Absolutely. My favorite part about the film is that exact perspective. Despite what happened to you, you’re such an optimist, and everything — rainbows, cows — delights you. Where does that come from?
Westheimer: First of all, I use a word [in the movie] which I usually don’t use: Cow shit! [laughs]
White: She never uses that word. We didn’t even know you said that, and were watching the raw footage — I’ve never heard her use a swear word. I thought she was gonna kill me when I put it in the film.
Westheimer: Well, there was just so much of it. So, one second [takes a long drink of water]. So, to your question, I believe strongly that my joie de vivre, my zest for life, which you capture beautifully —
White: Hard not to.
Westheimer: It comes from my early childhood. I did a study of the 50 children who left Germany because of the Nazis, went to Switzerland with me, to a children’s home that became an orphanage. When I did that longitudinal study of all of them, I learned: None fell by the wayside. None committed suicide. None became clinically depressed. None didn’t make it in life. Nobody became Dr. Ruth, only me! But it has a reason: early childhood socialization. All of them, me particularly since I’m talking about myself, were in a house full of love, Jewish values. My father told me, “Learn, nobody can take that away from you.”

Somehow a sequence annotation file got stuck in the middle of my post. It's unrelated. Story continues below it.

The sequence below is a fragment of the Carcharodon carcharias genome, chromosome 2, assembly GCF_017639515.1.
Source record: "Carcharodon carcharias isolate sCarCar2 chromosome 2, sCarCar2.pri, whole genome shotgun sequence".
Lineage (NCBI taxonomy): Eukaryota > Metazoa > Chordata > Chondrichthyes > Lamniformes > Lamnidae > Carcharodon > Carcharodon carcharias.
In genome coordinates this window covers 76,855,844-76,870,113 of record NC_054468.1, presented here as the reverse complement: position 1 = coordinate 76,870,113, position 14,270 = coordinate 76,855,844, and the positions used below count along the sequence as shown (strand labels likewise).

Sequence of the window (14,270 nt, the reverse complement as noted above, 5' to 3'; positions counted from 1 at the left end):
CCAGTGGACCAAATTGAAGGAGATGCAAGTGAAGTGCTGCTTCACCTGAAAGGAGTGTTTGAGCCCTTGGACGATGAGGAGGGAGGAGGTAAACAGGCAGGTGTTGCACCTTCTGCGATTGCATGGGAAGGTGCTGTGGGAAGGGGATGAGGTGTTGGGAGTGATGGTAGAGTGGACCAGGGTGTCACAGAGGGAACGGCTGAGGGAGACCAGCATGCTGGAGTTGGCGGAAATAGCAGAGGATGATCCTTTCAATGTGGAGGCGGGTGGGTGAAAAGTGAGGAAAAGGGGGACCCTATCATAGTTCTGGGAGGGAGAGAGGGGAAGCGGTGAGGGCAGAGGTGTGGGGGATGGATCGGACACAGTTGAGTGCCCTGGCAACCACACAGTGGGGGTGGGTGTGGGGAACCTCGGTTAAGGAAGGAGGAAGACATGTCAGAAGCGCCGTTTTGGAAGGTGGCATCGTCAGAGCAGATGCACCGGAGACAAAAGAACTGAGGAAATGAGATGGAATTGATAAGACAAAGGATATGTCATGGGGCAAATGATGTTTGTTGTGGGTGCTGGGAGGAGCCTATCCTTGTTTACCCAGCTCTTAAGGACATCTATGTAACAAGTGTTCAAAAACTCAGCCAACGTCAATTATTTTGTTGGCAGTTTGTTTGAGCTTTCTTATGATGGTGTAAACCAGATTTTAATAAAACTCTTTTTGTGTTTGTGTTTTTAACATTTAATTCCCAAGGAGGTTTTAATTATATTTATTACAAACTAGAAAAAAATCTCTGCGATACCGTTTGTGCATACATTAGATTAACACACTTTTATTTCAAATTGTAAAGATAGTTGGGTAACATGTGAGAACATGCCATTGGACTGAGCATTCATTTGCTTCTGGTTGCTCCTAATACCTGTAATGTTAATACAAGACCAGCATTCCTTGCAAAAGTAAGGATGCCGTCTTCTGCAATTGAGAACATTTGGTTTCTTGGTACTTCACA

I was fortunate, and like Ruth Bader [Ginsburg] says in her film, “What happened to me can only happen in America.” I say that. But for me, it could’ve only happened in New York City, because of the fact that New Yorkers are used to different accents. I’m pleased that people like you ask that question. It tells young people: Be careful, make sure you raise children that can have joie de vivre.
When did you decide to make the film?
White: The producer [Rafael Marmor] connected us. I was finishing a series for Netflix called The Keepers, which is about the darkest parts of human sexuality, and Rafi called and said, “Would you like to have dinner with Dr. Ruth?” And I of course said yes, a crazy person would say no. I wasn’t planning to do another documentary, I had another project, but I was in a very dark place coming out of The Keepers. But when I met her, not only was I blown away by the backstory, which I didn’t know about, but by her positivity and optimism. The public persona we all know as Dr. Ruth is Ruth Westheimer is Karola Siegel [Ruth’s childhood name]. There’s not a fake public persona. It was almost selfish, in a way: I knew getting to work with her would bring me and a lot of my team out of that darkness. The pendulum swinging from the most harmful aspects of sexuality to the healthiest way of seeing it. It’s the most fun I’ve ever had.
Westheimer: I watched his films. All of them [begins listing them off]. Now guess what? He owes me seven hours of my life. I watched The Keepers and I didn’t stop. In one sitting. I didn’t eat, I didn’t go to the bathroom, I didn’t talk to anybody on the phone. I couldn’t stop watching. So I said, this is the guy I’m going to work with.
You say at the beginning of the film that you’re searching for a boyfriend — did you find one?
Westheimer: Next question [laughs loudly]. Next question!
Okay! You started out in the ’80s with a desire to change the way people talked about female sexuality, which is to say, to have people talk about it at all. Obviously things have changed quite a bit since then. How much do you credit yourself?